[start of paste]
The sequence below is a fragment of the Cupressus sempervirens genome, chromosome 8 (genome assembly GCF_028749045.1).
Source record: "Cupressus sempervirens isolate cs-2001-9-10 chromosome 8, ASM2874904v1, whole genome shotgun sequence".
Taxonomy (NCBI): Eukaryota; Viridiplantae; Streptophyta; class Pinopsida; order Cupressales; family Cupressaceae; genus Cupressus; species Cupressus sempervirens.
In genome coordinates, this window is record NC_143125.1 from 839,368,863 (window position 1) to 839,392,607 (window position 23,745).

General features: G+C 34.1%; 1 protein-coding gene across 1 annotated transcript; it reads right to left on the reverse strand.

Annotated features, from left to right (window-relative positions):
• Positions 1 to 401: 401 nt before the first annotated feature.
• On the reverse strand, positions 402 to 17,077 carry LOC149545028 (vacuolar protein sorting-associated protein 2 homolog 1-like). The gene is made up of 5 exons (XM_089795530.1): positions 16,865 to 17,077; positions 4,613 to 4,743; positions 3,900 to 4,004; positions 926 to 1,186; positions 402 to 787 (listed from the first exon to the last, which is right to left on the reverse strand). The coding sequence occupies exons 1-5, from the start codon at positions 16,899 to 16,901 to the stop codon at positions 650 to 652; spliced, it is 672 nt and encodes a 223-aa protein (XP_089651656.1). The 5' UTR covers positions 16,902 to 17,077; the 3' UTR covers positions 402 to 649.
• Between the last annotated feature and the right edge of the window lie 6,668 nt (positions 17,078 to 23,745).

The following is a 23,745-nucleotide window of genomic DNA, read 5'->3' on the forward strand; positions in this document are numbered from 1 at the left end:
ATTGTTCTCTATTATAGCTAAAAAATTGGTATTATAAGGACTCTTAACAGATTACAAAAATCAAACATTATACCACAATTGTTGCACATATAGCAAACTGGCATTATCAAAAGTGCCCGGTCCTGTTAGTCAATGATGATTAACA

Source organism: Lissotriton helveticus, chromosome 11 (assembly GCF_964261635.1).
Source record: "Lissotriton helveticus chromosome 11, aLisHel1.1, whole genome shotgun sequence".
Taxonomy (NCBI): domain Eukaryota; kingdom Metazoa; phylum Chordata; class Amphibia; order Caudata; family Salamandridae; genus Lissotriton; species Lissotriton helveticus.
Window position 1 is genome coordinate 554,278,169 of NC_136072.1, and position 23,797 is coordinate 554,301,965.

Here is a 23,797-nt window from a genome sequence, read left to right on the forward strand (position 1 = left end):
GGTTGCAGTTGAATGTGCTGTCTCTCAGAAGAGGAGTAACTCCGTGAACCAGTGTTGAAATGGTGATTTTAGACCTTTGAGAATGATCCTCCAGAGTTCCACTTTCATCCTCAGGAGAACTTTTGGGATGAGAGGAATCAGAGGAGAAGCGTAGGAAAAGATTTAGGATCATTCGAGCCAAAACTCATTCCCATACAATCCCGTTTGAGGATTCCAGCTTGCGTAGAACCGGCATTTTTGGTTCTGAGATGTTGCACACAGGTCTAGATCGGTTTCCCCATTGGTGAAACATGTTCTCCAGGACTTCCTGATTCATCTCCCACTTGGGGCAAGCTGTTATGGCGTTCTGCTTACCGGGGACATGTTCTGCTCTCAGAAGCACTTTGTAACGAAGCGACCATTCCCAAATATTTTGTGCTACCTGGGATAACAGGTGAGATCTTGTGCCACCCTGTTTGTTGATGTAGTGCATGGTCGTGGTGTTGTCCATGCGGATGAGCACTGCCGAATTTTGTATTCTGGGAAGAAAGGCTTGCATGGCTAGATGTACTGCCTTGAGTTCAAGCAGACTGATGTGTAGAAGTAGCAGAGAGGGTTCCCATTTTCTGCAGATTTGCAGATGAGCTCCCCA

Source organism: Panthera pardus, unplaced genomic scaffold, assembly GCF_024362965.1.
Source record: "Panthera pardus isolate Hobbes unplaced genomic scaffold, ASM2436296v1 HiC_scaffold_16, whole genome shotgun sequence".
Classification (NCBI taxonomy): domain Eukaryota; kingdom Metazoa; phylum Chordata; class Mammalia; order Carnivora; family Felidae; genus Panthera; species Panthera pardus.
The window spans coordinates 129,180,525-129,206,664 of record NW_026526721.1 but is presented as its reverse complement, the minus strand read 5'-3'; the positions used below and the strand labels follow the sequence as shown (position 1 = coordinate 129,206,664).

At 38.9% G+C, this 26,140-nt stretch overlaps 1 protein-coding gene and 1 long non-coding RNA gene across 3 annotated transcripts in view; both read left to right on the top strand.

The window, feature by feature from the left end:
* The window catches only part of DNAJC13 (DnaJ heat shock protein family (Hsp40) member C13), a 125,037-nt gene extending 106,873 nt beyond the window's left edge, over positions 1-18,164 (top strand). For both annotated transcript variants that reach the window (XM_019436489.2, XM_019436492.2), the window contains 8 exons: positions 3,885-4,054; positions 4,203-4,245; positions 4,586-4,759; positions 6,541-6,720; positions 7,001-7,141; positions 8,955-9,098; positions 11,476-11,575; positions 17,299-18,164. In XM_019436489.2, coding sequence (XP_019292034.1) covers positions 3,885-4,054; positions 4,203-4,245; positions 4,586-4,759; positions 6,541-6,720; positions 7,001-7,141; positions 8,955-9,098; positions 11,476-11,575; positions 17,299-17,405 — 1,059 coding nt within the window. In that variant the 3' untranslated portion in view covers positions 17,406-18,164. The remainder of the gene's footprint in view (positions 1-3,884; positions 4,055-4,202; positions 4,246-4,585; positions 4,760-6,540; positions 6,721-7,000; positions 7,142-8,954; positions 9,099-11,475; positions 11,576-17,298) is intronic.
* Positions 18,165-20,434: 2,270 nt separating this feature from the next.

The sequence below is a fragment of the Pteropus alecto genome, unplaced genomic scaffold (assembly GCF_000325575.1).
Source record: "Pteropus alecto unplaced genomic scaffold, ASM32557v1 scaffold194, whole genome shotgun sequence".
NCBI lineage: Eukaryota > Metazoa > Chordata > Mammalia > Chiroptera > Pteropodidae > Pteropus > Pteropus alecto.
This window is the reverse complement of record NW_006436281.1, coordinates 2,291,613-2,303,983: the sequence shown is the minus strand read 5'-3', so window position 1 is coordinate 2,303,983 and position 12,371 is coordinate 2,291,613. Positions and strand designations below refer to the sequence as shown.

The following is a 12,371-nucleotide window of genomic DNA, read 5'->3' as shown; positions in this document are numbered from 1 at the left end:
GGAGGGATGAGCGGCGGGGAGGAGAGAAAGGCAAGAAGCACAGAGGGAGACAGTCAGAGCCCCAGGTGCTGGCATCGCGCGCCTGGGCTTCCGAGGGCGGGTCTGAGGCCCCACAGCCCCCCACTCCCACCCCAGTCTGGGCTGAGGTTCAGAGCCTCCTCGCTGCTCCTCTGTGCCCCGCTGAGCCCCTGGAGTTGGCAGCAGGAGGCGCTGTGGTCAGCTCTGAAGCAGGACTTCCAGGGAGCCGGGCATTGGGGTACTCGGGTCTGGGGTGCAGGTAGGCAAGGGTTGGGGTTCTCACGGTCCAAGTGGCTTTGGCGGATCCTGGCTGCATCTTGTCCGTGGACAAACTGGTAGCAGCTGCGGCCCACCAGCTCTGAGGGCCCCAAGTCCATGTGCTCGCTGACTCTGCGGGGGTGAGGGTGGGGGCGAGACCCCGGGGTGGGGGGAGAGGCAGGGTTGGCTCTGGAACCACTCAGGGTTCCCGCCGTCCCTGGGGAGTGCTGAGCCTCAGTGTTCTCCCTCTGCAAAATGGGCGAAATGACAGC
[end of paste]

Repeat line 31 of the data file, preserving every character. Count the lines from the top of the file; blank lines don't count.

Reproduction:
GGAGGGATGAGCGGCGGGGAGGAGAGAAAGGCAAGAAGCACAGAGGGAGACAGTCAGAGCCCCAGGTGCTGGCATCGCGCGCCTGGGCTTCCGAGGGCGGGTCTGAGGCCCCACAGCCCCCCACTCCCACCCCAGTCTGGGCTGAGGTTCAGAGCCTCCTCGCTGCTCCTCTGTGCCCCGCTGAGCCCCTGGAGTTGGCAGCAGGAGGCGCTGTGGTCAGCTCTGAAGCAGGACTTCCAGGGAGCCGGGCATTGGGGTACTCGGGTCTGGGGTGCAGGTAGGCAAGGGTTGGGGTTCTCACGGTCCAAGTGGCTTTGGCGGATCCTGGCTGCATCTTGTCCGTGGACAAACTGGTAGCAGCTGCGGCCCACCAGCTCTGAGGGCCCCAAGTCCATGTGCTCGCTGACTCTGCGGGGGTGAGGGTGGGGGCGAGACCCCGGGGTGGGGGGAGAGGCAGGGTTGGCTCTGGAACCACTCAGGGTTCCCGCCGTCCCTGGGGAGTGCTGAGCCTCAGTGTTCTCCCTCTGCAAAATGGGCGAAATGACAGC